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I don't get down to the south side of Chicago very often. No, wait. I don't get down to the south side of Chicago ever. Driving down 90/94 to my destination on 95th Street this week, I realized I basically hadn't been south of the Loop (south of the South Loop, at least) since the fateful day I drove into town in a U-Haul truck this summer, still haunted by the sight of two people fishing out of a johnboat in a toxic lake in Gary, Indiana. I hope they didn't catch anything—fish or diseases.
I live in Logan Square. 95th Street isn't that far away. But it kind of is, right? The whole thing felt like an adventure, even though all I was doing was getting a burger. I love adventures. And I also love old diners with cheap, simple food. So, Top Notch Beefburgers was worth a ride to the end of the Red Line. (Sadly, the antique store across the street, the one with the "pray to end abortion" sign in the window, was closed, or it would have been a trifecta of likable things.)
On the story-tall sign, Top Notch proudly advertises the 70 years they've spent making Chicago's greatest burgers. "Greatest" burgers is definitely more concise than "consistently very good, simple, and classic" burgers, so let's go along with it, shall we? Top Notch is definitely more diner than burger joint. It's big like a diner, is packed with booths like a diner, and has a diner-sized menu, granted, most items therein are served either on bread or a bun.
Really fun: most of the basic sandwiches—with the exception of the club, ooh la la—are cheaper than five dollars. The pork chop sandwich is $4.95. The beef au jus is $4.30. The homemade tuna is $4.05, and I can't even begin to imagine how much work it takes to home-make a tuna. I was particularly excited about the $4.40 corned beef sandwich, because it's a thing we tend to be charged a premium for. For good reason. Believe me, if I could afford to eat a foot-tall, $11.95 corned beef sandwich from Manny's every day, I would. But that's not the name of this game. Top Notch's version isn't quite the same animal, but still great. I ordered one to go after I finished my burger, because I'm disgusting and I have no self-respect.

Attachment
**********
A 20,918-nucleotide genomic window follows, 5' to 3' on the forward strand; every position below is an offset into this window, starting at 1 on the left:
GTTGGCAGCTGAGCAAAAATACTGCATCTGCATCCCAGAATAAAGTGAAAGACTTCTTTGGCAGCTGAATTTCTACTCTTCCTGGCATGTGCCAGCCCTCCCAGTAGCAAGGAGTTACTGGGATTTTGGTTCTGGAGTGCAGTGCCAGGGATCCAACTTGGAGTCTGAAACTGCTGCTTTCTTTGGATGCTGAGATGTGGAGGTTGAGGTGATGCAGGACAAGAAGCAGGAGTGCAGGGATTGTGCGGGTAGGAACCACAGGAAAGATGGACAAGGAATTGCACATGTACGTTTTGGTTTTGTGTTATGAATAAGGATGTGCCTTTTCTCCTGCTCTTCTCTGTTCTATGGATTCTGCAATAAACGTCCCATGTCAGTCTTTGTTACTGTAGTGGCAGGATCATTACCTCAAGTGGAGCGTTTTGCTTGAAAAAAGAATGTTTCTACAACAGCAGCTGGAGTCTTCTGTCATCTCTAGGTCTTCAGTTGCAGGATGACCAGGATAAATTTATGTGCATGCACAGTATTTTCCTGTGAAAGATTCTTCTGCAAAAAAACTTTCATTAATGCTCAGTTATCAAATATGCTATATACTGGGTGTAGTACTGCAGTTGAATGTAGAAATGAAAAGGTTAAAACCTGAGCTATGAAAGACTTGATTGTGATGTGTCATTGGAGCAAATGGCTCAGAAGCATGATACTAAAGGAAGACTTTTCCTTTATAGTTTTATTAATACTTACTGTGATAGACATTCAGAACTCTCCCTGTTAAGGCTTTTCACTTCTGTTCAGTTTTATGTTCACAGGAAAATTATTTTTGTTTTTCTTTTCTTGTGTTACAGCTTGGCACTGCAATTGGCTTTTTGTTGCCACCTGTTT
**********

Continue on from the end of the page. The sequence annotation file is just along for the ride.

That's neither here nor there.
Let's talk about a burger! My personal hamburger preference is not a big, thick patty. Is that weird? I don't think it's weird. They're too hard to bite, too filling, too everything. I like burger patties thin, fresh, and smushed on a flat-top so the fat caramelizes and forms a nice, dark-brown crust. This is essentially what Top Notch is doing. The deluxe quarter pounder ($5.85) is served with lettuce, tomato, pickles, a side of mayo, and your choice of raw or grilled onions, a choice that seems awfully easy to me. Because grilled onions are delicious. The burger is accompanied by a huge side of their "unique" hand-cut french fries. I don't know about "unique," but they were great—crispy, potatoey—not the limp, greasy disappointments you get at places that haven't quite figured out how to do hand-cut fries properly. Oh, and, for slightly more health-conscious diners, the restaurant's name is misleading: they also serve turkey burgers. But, c'mon. They're called Top Notch Beefburgers. I like adventure, but it's fun to stick with a classic.
2116 W. 95th St., 773-445-7218.